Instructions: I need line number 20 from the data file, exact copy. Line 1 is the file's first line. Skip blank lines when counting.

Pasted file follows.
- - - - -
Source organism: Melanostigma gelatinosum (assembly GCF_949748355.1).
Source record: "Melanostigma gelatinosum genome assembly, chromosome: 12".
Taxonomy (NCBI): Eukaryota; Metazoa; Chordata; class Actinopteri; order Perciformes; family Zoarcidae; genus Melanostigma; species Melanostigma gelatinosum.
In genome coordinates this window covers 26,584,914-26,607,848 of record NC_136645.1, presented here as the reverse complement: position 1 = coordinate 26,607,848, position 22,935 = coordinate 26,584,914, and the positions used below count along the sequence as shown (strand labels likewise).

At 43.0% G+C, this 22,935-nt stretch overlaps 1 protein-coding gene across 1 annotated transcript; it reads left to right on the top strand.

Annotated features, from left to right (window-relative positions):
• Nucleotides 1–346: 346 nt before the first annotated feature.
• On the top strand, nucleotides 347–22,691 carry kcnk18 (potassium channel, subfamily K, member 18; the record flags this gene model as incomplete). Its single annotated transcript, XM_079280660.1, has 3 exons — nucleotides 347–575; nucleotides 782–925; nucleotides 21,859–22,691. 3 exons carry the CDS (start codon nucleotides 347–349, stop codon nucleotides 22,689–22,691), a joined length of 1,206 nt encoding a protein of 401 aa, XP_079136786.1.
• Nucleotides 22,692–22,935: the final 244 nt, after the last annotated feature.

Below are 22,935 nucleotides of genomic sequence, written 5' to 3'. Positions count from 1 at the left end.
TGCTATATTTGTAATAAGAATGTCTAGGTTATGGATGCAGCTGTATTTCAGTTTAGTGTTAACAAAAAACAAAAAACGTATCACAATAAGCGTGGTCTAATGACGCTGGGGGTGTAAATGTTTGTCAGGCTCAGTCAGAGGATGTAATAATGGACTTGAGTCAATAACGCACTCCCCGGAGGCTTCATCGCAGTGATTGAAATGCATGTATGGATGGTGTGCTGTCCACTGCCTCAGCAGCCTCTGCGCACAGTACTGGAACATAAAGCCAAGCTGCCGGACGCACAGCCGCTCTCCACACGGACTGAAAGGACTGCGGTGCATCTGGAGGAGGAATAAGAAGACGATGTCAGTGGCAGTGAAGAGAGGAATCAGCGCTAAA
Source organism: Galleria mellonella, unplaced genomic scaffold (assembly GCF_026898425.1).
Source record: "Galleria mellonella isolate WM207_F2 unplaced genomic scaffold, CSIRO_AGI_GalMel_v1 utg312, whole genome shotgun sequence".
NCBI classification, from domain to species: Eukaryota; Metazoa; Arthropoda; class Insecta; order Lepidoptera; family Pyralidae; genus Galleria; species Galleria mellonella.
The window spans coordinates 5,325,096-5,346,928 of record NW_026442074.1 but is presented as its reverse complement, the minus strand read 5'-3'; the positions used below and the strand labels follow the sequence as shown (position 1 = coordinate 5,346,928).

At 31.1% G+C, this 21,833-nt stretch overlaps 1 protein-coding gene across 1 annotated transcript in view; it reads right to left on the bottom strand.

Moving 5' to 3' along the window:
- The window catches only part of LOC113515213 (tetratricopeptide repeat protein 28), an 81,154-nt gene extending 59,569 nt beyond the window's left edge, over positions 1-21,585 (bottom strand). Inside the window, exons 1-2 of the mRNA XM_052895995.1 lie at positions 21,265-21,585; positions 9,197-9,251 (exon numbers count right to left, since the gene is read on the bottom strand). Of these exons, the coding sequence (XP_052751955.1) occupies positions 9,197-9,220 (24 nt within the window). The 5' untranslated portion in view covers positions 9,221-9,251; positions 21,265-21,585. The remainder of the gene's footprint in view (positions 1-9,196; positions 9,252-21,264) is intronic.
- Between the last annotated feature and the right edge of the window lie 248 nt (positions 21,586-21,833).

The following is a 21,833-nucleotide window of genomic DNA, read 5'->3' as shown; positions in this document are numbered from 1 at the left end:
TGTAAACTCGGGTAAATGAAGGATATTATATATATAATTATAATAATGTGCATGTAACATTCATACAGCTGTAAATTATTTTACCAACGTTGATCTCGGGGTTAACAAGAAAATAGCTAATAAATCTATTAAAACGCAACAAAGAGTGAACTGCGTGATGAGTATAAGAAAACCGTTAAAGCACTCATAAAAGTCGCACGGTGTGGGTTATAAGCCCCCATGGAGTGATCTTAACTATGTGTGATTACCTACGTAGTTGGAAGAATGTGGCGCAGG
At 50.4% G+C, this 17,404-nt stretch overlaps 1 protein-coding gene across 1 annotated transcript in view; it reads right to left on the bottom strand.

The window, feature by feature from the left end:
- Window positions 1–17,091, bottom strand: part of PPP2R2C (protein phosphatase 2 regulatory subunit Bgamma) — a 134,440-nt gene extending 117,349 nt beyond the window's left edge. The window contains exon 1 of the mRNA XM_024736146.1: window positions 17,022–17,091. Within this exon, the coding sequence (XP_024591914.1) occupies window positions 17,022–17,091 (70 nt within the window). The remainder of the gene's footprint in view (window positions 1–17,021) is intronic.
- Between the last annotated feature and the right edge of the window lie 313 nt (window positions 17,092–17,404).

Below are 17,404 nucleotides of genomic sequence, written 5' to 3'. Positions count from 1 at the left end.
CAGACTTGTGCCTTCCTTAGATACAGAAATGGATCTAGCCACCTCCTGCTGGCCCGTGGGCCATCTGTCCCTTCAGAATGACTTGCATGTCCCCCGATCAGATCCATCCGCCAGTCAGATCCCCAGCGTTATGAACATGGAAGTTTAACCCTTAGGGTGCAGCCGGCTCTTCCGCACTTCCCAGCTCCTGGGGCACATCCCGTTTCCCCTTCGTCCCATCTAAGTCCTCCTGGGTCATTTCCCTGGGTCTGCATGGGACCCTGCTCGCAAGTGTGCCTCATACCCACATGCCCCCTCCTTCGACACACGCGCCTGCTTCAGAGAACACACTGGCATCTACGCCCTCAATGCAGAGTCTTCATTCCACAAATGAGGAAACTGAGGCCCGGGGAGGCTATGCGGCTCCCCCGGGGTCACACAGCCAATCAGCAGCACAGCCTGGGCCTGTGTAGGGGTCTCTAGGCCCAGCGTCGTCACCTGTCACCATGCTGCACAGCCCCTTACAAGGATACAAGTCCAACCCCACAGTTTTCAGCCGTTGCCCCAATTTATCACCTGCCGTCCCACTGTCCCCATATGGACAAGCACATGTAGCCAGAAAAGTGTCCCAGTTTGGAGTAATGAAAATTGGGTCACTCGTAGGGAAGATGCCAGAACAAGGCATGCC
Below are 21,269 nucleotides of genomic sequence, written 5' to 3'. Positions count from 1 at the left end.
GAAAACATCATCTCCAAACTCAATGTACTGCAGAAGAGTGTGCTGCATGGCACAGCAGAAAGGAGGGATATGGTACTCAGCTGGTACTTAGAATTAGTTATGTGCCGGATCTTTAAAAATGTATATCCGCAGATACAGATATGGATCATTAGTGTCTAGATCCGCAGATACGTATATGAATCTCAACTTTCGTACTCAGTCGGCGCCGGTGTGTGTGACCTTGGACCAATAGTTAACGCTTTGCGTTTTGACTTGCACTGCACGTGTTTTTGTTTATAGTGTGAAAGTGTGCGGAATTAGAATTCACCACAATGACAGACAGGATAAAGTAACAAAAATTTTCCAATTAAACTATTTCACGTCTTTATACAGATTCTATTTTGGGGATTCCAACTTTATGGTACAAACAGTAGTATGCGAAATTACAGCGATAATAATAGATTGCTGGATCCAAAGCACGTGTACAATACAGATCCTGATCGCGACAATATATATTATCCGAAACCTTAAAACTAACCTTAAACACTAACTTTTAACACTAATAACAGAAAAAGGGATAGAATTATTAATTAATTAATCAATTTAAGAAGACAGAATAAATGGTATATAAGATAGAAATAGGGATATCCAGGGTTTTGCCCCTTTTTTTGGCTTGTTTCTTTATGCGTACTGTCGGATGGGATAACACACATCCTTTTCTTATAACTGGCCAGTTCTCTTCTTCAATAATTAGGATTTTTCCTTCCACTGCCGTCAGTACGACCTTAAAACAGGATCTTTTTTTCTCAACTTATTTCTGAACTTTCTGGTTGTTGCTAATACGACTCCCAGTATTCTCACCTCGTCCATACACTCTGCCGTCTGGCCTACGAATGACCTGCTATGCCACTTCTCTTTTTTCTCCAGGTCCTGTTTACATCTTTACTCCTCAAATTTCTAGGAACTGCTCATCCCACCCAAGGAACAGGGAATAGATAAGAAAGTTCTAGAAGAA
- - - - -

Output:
The following is a 21,833-nucleotide window of genomic DNA, read 5'->3' as shown; positions in this document are numbered from 1 at the left end: